Meal Break Compliance Updates for California Practice Owners
Meal break compliance is a law that allows employees to receive adequate break time for their hours worked. Recently, some changes were enacted to this particular legislature. As an employer, you should brush up on employment and legal rulings to ensure you’re offering your team what they’re legally entitled to and protecting your practice from lawsuits.
Keep reading to find out exactly what the meal break compliance law is about, how it has recently changed, and how to stay compliant with this latest update.
What Is the CA Meal Break Compliance Law?
According to California Labor Law, employees must be granted a break period no later than the end of the fifth hour of a shift five to nine hours long. If the employee is working a 10-hour shift or longer, they must also be granted a second meal period throughout the shift. This ensures all employees are working under fair conditions.
In the event that employers did not comply with the CA meal break compliance law, they would be hit with a non-compliance penalty. This means the employer would’ve been required to pay the employee a premium wage, which is essentially one hour of pay, for every missed meal period. However, there have been some amendments to the CA meal compliance law you’ll need to know about.
Why Did the CA Meal Compliance Law Change?
In the case of Ferra v. Loews Hollywood Hotel LLC, the defendant filed a class-action lawsuit against the employer and argued that non-discretionary payments should be factored into the rate of pay for employees when they incur overtime. In light of this lawsuit, the court had to assess and make changes to the legislation. Though the court did not entirely side with Ferra, some changes to the CA meal compliance law were enacted. When labor laws are changed, all employers are required to comply.
The Court Ruling of the CA Meal Compliance Law
Under the California Supreme Court ruling, it was decided that the meal break time must be accurately monitored and never rounded, and non-discretionary payments or incentives should be factored into the employee’s rate of pay. The court also ruled that employees would be paid for missed breaks by a calculation that includes non-discretionary payments instead of their base pay alone. The newly amended CA meal compliance law is also retroactive, which means employees may want to glance back at previously paid penalties to learn what they are entitled to. As an employer, you may want to consult with legal counsel to determine what options are available to you.
If you don’t have access to legal counsel, HR for Health can help ensure total compliance year round with our dedicated HR tools and free resources. Reach out to us to start protecting your practice today.
The History of the CA Meal Compliance Law
In the past, employers could round up the time for a meal break period. If an employee only took 22 minutes, it may be rounded to 30. The new law prohibits rounding up the time. The reason for this is that it infringes on the employee’s right to a full 30-minute break. If the employee is asked to take less time, the remaining time from the break period will now be compensated. Whether you’re operating a veterinary clinic, optometry practice, dental clinic, or any other medical practice, it is important to ensure you are adhering to the new law.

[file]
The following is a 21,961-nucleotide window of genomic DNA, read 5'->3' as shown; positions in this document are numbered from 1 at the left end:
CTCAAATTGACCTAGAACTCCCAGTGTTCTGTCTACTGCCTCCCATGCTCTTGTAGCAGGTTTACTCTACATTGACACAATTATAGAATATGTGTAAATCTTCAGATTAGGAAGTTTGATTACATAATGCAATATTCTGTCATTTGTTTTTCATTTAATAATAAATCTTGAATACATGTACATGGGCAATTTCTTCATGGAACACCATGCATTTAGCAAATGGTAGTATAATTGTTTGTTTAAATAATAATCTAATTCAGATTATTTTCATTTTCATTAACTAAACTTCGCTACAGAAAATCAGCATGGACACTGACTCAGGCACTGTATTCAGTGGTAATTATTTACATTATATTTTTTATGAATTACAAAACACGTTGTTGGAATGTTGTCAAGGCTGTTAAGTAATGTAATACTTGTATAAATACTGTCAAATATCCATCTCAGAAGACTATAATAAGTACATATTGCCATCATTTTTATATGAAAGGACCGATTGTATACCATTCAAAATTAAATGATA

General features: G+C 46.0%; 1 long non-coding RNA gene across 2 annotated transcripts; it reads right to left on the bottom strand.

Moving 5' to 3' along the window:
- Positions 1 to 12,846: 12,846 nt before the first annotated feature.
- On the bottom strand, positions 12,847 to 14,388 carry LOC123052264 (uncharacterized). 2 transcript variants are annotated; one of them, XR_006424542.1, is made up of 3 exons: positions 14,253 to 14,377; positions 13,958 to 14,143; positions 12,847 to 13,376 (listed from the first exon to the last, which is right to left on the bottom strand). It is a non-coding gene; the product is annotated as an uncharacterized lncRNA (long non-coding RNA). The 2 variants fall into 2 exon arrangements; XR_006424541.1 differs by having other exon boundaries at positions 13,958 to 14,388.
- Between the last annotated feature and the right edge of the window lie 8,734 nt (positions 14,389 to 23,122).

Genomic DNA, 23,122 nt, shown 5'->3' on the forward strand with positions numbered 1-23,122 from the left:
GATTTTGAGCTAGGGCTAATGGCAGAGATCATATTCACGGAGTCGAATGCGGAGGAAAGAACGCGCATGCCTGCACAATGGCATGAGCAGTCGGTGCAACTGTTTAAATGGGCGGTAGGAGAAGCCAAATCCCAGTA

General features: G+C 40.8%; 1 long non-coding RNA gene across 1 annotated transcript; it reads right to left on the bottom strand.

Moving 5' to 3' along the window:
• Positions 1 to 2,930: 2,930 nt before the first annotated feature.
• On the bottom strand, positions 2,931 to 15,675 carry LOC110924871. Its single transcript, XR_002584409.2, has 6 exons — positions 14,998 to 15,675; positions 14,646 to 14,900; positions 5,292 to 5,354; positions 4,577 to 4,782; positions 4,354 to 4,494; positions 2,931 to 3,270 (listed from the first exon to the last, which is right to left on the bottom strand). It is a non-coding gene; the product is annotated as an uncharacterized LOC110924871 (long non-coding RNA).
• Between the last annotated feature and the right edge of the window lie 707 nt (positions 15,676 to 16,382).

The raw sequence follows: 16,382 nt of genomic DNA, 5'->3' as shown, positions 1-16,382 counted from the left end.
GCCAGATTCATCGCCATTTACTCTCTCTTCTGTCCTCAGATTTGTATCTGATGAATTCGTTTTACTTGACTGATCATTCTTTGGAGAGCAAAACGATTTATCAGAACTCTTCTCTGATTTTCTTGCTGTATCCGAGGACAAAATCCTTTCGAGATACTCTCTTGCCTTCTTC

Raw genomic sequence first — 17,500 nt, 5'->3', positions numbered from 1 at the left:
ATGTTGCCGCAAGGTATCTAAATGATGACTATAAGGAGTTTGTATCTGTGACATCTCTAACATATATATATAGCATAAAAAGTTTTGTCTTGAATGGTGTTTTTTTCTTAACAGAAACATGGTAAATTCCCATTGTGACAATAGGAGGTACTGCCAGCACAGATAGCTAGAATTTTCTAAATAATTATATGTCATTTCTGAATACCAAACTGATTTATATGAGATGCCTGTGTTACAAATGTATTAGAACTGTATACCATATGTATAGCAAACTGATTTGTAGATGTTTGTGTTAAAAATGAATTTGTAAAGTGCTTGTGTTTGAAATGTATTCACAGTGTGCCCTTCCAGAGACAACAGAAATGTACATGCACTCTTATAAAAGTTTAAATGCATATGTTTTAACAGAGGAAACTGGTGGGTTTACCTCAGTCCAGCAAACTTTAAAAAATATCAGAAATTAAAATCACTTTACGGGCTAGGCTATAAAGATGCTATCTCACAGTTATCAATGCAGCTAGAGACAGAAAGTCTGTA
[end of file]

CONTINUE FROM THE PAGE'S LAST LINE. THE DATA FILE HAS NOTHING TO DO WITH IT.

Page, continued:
How to Handle the New CA Meal Break Compliance Changes
As a practice owner, you will have to ensure that you and your team are up to date on the new regulations to avoid any complaints or penalties. This also ensures your team is happy, and the working environment remains an enjoyable, peaceful, and calm space for everyone. Here are a few things you can do to ensure you keep your practice running smoothly:
Clarify the Details
Make sure your employee handbook clearly outlines the details of the CA meal compliance law and its recent changes. You should clearly indicate what your employees can expect. This can help prevent workplace disagreements among your team. Be sure to announce the changes to your team in a team meeting, update and distribute a revised handbook and require a signature from your employees as an acknowledgment that they are agreeing to all policies in the updated handbook
Ensure Break Periods Are Respected
You should ensure that your employees are all taking their full 30-minute breaks. Do not encourage them to take a few minutes less or to begin their meal break later than the end of the fifth hour of work, no matter how busy your practice may be that day. These incidents of non-compliance cost you and the penalties can quickly add up. When you prepare staff schedules, account for adequate break time to ensure you always have enough team members working when it’s needed the most.
Make Sure You’re Paying Correctly
There have been changes to the compensation rates and penalty costs. Prior to this ruling, penalty compensation was equal to one hour of base pay per violation. Penalty compensation now includes base pay plus overtime and nondiscretionary calculation per violation. These changes are retroactive, so it may be helpful to consult with proper legal counsel to ensure you have met all the new requirements and your employees have received the correct payouts. For example, rounding break times can be costly for you, and goes against the new meal compliance law as stipulated under the California Labor Law. Investing in legal counsel today can save you much more in the long run.
Invest in Proper Timekeeping Software
At HR for Health, our job is to make it simple and easy for you to manage your practice all while remaining compliant with the latest local, federal, and state regulations. Our timekeeping software can help you manage and monitor employee break periods as well as help you calculate the correct premiums for a missed break and/or meal period.